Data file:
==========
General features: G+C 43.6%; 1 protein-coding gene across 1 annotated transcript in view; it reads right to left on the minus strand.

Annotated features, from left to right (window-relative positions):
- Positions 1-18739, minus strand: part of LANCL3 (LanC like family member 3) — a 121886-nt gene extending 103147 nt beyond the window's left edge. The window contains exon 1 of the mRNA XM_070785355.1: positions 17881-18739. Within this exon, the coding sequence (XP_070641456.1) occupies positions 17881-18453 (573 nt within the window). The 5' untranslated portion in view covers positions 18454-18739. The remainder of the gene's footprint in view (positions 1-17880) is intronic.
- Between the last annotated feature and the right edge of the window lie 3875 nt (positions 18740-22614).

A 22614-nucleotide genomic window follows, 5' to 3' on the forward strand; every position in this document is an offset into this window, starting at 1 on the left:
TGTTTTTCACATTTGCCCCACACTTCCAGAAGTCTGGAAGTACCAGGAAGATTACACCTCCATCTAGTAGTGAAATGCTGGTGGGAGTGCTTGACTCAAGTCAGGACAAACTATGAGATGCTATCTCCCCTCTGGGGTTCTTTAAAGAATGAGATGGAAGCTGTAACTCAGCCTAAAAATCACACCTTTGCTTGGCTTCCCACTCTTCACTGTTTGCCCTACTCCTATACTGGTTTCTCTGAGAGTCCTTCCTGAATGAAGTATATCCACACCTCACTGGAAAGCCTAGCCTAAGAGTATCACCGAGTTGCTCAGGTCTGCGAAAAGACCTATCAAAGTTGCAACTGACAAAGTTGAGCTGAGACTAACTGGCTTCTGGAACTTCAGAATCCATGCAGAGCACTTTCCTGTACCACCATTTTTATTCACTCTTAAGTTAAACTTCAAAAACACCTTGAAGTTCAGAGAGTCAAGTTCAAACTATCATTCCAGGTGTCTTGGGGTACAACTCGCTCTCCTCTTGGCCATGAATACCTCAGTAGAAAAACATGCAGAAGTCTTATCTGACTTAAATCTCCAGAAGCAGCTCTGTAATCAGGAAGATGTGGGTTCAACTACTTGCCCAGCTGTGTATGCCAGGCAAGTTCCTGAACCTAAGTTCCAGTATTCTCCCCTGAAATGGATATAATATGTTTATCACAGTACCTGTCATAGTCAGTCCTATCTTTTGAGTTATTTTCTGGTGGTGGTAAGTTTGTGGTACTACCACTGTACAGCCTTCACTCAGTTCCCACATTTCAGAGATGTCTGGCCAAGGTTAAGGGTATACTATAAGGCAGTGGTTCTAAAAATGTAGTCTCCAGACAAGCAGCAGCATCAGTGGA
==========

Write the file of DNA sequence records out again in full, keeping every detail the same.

General features: G+C 43.6%; 1 protein-coding gene across 1 annotated transcript in view; it reads right to left on the minus strand.

Annotated features, from left to right (window-relative positions):
- Positions 1-18739, minus strand: part of LANCL3 (LanC like family member 3) — a 121886-nt gene extending 103147 nt beyond the window's left edge. The window contains exon 1 of the mRNA XM_070785355.1: positions 17881-18739. Within this exon, the coding sequence (XP_070641456.1) occupies positions 17881-18453 (573 nt within the window). The 5' untranslated portion in view covers positions 18454-18739. The remainder of the gene's footprint in view (positions 1-17880) is intronic.
- Between the last annotated feature and the right edge of the window lie 3875 nt (positions 18740-22614).

A 22614-nucleotide genomic window follows, 5' to 3' on the forward strand; every position in this document is an offset into this window, starting at 1 on the left:
TGTTTTTCACATTTGCCCCACACTTCCAGAAGTCTGGAAGTACCAGGAAGATTACACCTCCATCTAGTAGTGAAATGCTGGTGGGAGTGCTTGACTCAAGTCAGGACAAACTATGAGATGCTATCTCCCCTCTGGGGTTCTTTAAAGAATGAGATGGAAGCTGTAACTCAGCCTAAAAATCACACCTTTGCTTGGCTTCCCACTCTTCACTGTTTGCCCTACTCCTATACTGGTTTCTCTGAGAGTCCTTCCTGAATGAAGTATATCCACACCTCACTGGAAAGCCTAGCCTAAGAGTATCACCGAGTTGCTCAGGTCTGCGAAAAGACCTATCAAAGTTGCAACTGACAAAGTTGAGCTGAGACTAACTGGCTTCTGGAACTTCAGAATCCATGCAGAGCACTTTCCTGTACCACCATTTTTATTCACTCTTAAGTTAAACTTCAAAAACACCTTGAAGTTCAGAGAGTCAAGTTCAAACTATCATTCCAGGTGTCTTGGGGTACAACTCGCTCTCCTCTTGGCCATGAATACCTCAGTAGAAAAACATGCAGAAGTCTTATCTGACTTAAATCTCCAGAAGCAGCTCTGTAATCAGGAAGATGTGGGTTCAACTACTTGCCCAGCTGTGTATGCCAGGCAAGTTCCTGAACCTAAGTTCCAGTATTCTCCCCTGAAATGGATATAATATGTTTATCACAGTACCTGTCATAGTCAGTCCTATCTTTTGAGTTATTTTCTGGTGGTGGTAAGTTTGTGGTACTACCACTGTACAGCCTTCACTCAGTTCCCACATTTCAGAGATGTCTGGCCAAGGTTAAGGGTATACTATAAGGCAGTGGTTCTAAAAATGTAGTCTCCAGACAAGCAGCAGCATCAGTGGA